El-Gamal describes a devastating chain reaction: frightened banks refuse to lend; soon even stable consumers and businesses are unable to get loans needed to make major purchases and fund day-to-day operations; companies are forced to scale back, putting more people out of work; the slowing economy drags more and more people into financial distress, which leads to more debt defaults, which forces the banks to be even stingier with credit. Eventually, desperate financial institutions try to shore up their capital by indiscriminately selling whatever stocks and bonds they can, leading to a simultaneous stock market crash that only adds to the panic as people see the value of their retirement funds decimated. Once it starts, that spiral is extremely difficult to reverse.
Unless the U.S. Federal Reserve and Congress can somehow untie the knotted credit system, analysts say the impacts will begin to be felt within days. “We’re already seeing a weak economy and if we don’t see the credit markets improve within the next week or two, we’ll start to see some businesses having difficulty,” Gary Thayer, chief economist at Wachovia Securities in St. Louis, told Reuters. “This could lead to increased layoffs within the next month.”
There are already many signs that the stress is grinding consumers down. In August, U.S. consumer spending was unchanged from a year earlier, this despite the fact that the government has sent US$92 billion in cash to taxpayers in 2008 in an effort to bolster spending, and several economists now believe that overall spending may have declined during the summer months—the first time that has happened since 1991. One look at consumer finances explains why so many are so afraid to go shopping. In the past decade, U.S. credit card debt has risen by about 80 per cent, to more than US$900 billion. Last week, analysts at Innovest Strategic Value Advisors in New York warned that American lenders could be hit by as much as US$96 billion in delinquent credit card debts next year.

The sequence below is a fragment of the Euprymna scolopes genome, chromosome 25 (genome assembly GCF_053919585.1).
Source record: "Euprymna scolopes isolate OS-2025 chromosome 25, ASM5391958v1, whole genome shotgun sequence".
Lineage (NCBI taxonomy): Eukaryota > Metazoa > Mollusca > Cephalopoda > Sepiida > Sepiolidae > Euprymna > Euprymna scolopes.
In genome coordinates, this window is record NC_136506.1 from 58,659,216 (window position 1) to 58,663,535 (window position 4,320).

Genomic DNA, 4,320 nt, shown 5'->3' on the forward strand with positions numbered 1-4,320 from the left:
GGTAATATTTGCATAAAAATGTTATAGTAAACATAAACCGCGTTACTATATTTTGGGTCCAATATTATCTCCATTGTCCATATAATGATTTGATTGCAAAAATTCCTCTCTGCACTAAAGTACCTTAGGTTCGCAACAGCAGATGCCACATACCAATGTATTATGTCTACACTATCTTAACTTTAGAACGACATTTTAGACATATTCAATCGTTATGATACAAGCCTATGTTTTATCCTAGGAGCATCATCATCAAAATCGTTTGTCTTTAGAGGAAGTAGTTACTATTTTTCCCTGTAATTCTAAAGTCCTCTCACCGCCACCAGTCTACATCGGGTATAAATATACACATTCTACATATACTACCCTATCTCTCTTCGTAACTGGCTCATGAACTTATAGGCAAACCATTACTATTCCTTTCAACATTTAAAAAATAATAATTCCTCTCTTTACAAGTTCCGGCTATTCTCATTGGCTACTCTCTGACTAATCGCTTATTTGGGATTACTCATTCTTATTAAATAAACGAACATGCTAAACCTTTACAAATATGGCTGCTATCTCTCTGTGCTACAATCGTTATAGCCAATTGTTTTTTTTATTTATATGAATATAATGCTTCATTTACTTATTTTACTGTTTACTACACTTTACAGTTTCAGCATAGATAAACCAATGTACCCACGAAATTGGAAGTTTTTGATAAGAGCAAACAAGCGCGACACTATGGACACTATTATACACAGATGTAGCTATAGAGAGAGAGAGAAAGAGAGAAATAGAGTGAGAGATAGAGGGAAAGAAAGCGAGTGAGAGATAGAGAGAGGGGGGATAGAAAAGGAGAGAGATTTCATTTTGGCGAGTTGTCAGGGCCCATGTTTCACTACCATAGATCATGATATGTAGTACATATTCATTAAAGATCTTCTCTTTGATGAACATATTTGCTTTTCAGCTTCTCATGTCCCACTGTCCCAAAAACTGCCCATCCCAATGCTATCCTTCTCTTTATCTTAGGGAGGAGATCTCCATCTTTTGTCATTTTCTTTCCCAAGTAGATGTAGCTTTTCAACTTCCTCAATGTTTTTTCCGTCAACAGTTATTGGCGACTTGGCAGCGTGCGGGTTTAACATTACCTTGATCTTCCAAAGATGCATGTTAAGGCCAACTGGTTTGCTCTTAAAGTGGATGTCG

Already, banks and retailers are scrambling to cover themselves. Citibank is offering to match its customers’ payments, up to US$550, if they agree to pay off a large chunk of their balances and stop using their plastic. Retail giant Target said last week that a growing number of its credit card customers aren’t paying their bills, and that those customers who are are paying less. The retailer wrote off US$8.7 billion of its credit card accounts in August, and analysts fear the charge-off rate could rise even further in the coming months. In recent weeks Wells Fargo, HSBC and Bank of America each notified customers that they were unilaterally cutting back the credit limit on millions of accounts.
“This is a 100-year flood for the financial industry, we’ve never seen this level of risk in lending before,” says Brian Bethune, director of financial economics at Global Insight. “We’re in uncharted territory in terms of how to deal with it, but the bottom line is we should not underestimate the problem. That is how we got into trouble.”